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West Bank councils elected in rare democratic exercise

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Palestinian President Mahmud Abbas after casting his vote in the local elections, in Ramallah in the occupied West Bank, on Saturday. AFP/HO/PPO

West Bank councils elected in rare democratic exercise

Voters cast ballots on Saturday for municipal councils in the Israeli-occupied West Bank in a rare democratic exercise following a decade and a half of delays to Palestinian elections.

It was the second phase of municipal polls after a first round of voting in December in 154 West Bank villages.

Saturday's vote was held in 50 towns and cities, with many elections uncontested, or without any candidates in some cases.

Turnout was 52.8 percent, according to the Central Elections Commission.

Wasfi Ramhi, voting in the city of Al-Bireh, said he hoped it would lead to national elections.

"If they are democratic, fair and free, they will help us to hold legislative and presidential elections," he told AFP.

As he cast his vote in Al-Bireh, Palestinian president Mahmud Abbas defended his decision to call off scheduled presidential and legislative elections last year, saying they had to be held in "all the Palestinian territories".

Israel had barred voting from taking place in annexed east Jerusalem.

The Islamists had been poised to sweep the parliamentary election, which was widely seen as the real reason for Abbas's 11th-hour postponement of the poll.

No legislative or presidential elections have been held in the Palestinian territories for 15 years, following repeated delays.

The last municipal elections, held in 2017, were boycotted by Hamas, the Islamist rulers of the Gaza Strip.

Hamas is also boycotting this year's election in protest at the indefinite postponement of parliamentary and presidential elections.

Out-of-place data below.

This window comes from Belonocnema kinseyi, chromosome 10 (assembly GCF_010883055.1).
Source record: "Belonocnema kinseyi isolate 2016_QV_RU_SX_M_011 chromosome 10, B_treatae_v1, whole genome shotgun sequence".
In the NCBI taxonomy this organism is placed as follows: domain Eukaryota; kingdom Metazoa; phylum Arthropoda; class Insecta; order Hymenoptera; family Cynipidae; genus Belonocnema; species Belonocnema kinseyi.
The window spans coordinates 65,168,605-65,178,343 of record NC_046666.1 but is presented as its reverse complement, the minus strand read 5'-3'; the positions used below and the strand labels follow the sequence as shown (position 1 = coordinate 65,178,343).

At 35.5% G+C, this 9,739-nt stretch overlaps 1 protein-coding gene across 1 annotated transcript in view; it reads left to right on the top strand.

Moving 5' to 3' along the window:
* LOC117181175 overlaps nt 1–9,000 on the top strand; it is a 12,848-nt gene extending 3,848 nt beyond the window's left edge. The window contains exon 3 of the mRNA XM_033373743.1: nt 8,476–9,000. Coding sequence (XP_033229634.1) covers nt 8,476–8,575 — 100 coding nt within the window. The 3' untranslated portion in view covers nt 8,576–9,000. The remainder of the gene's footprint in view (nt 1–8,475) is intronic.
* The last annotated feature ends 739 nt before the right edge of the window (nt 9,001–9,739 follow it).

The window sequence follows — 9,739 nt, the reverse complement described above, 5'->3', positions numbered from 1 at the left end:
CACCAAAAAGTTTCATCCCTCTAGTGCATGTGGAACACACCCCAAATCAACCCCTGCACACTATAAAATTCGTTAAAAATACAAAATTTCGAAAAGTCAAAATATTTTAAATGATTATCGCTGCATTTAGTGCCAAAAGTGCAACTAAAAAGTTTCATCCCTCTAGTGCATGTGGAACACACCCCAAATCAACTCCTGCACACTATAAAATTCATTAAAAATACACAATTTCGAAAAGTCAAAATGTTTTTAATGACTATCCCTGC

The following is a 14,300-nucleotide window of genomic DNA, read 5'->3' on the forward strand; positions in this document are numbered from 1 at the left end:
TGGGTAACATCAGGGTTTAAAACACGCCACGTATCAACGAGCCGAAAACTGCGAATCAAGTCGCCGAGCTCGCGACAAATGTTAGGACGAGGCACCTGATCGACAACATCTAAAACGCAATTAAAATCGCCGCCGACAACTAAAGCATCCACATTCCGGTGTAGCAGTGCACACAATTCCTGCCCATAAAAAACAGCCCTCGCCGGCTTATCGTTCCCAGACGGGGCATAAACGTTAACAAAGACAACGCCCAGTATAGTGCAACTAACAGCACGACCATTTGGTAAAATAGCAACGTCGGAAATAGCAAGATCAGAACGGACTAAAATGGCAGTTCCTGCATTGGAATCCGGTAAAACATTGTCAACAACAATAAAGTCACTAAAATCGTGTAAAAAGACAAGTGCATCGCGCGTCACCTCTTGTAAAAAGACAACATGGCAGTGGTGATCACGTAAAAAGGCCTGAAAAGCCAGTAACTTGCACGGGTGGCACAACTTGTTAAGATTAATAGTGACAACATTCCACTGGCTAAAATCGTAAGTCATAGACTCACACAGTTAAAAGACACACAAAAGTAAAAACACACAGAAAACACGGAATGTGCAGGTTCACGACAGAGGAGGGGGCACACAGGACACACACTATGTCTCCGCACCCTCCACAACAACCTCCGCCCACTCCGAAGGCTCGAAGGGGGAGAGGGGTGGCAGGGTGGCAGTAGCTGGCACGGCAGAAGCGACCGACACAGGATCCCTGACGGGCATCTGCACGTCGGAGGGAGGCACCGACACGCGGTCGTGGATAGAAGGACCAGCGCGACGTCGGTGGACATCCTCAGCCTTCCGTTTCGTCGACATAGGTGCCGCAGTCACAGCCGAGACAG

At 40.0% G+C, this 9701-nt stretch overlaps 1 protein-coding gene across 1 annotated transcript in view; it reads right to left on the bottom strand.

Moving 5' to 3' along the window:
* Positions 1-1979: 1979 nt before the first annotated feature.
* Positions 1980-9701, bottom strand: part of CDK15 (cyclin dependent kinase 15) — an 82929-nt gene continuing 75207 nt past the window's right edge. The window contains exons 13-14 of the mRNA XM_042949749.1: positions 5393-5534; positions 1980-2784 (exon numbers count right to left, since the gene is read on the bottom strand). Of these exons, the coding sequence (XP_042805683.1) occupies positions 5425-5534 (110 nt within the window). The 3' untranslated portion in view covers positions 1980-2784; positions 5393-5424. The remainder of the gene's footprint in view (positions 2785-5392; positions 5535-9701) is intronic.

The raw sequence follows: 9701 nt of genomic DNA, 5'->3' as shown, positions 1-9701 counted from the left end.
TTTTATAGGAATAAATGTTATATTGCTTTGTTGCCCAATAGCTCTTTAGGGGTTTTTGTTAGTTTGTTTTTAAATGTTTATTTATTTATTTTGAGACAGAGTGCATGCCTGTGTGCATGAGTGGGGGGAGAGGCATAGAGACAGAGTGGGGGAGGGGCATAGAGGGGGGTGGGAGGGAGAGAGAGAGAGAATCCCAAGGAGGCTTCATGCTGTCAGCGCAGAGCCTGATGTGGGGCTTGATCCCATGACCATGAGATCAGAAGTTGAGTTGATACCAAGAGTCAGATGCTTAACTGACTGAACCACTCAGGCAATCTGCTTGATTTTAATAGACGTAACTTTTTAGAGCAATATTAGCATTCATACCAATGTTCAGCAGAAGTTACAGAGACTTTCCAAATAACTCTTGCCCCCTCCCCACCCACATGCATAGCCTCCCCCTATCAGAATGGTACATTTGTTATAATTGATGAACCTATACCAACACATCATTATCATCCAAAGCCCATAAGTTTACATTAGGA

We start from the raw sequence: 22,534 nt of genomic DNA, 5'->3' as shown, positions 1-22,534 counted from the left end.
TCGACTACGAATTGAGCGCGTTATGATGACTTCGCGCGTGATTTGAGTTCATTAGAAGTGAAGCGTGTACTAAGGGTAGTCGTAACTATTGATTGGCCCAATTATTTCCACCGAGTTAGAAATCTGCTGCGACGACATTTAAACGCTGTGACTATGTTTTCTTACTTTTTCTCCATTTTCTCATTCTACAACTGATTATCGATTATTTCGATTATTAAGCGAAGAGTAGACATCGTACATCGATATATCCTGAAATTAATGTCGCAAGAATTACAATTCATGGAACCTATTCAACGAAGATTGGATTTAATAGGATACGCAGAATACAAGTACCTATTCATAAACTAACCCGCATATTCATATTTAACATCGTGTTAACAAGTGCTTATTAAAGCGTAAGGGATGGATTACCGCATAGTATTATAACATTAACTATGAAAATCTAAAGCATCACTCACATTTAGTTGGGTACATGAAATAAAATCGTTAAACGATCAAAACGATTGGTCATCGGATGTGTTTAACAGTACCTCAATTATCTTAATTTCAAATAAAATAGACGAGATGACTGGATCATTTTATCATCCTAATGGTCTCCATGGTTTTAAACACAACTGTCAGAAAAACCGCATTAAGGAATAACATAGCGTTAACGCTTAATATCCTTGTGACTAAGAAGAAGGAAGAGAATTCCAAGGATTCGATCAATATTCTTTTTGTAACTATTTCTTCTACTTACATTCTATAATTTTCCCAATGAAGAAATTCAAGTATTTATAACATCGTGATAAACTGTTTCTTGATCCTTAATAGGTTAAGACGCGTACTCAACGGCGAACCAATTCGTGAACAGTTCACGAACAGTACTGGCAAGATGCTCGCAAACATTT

Central Elections Commission chief Hanna Nasser said a number of candidates had been arrested in the lead-up to the vote.

"There are candidates who were arrested before today," Nasser said. "This indicates blatant interference in the election process.

"The arrests were made for political reasons to prevent certain candidates from running in the elections," he told a news conference.

No elections are being held in Gaza or in east Jerusalem.

In the Jordan Valley city of Jericho, independents dominated the candidate lists, with established parties officially staying away, a dynamic mirrored across the West Bank.

"Usually there are just one or two lists running – and they belong to the parties. This time there are five lists, many of them independents," said Emad Barahmeh, a businessman who heads one of the independent lists running in Jericho.

Yet analysts say Hamas and Fatah, the secular party led by Abbas, are still involved, fielding candidates as independents.

"It is also noticeable that the various Palestinian factions are clearly absent from running for these elections, but their candidates have entered under the name of independents," Palestinian elections specialist Talab Awad told AFP.

"There are candidates from the Hamas movement in these elections, but they are doing so personally," Awad said, adding participation would likely be "high".

The businessman Barahmeh said the parliamentary election delay had left people "disappointed" and Saturday's vote was "like a small piece of freedom for them".

Hamas and Fatah have been at loggerheads since 2007 when the Islamists seized Gaza after a week of deadly clashes.

Today, the Fatah-dominated Palestinian Authority has control over parts of the occupied West Bank, while the Hamas-controlled Gaza Strip is under an Israeli blockade.


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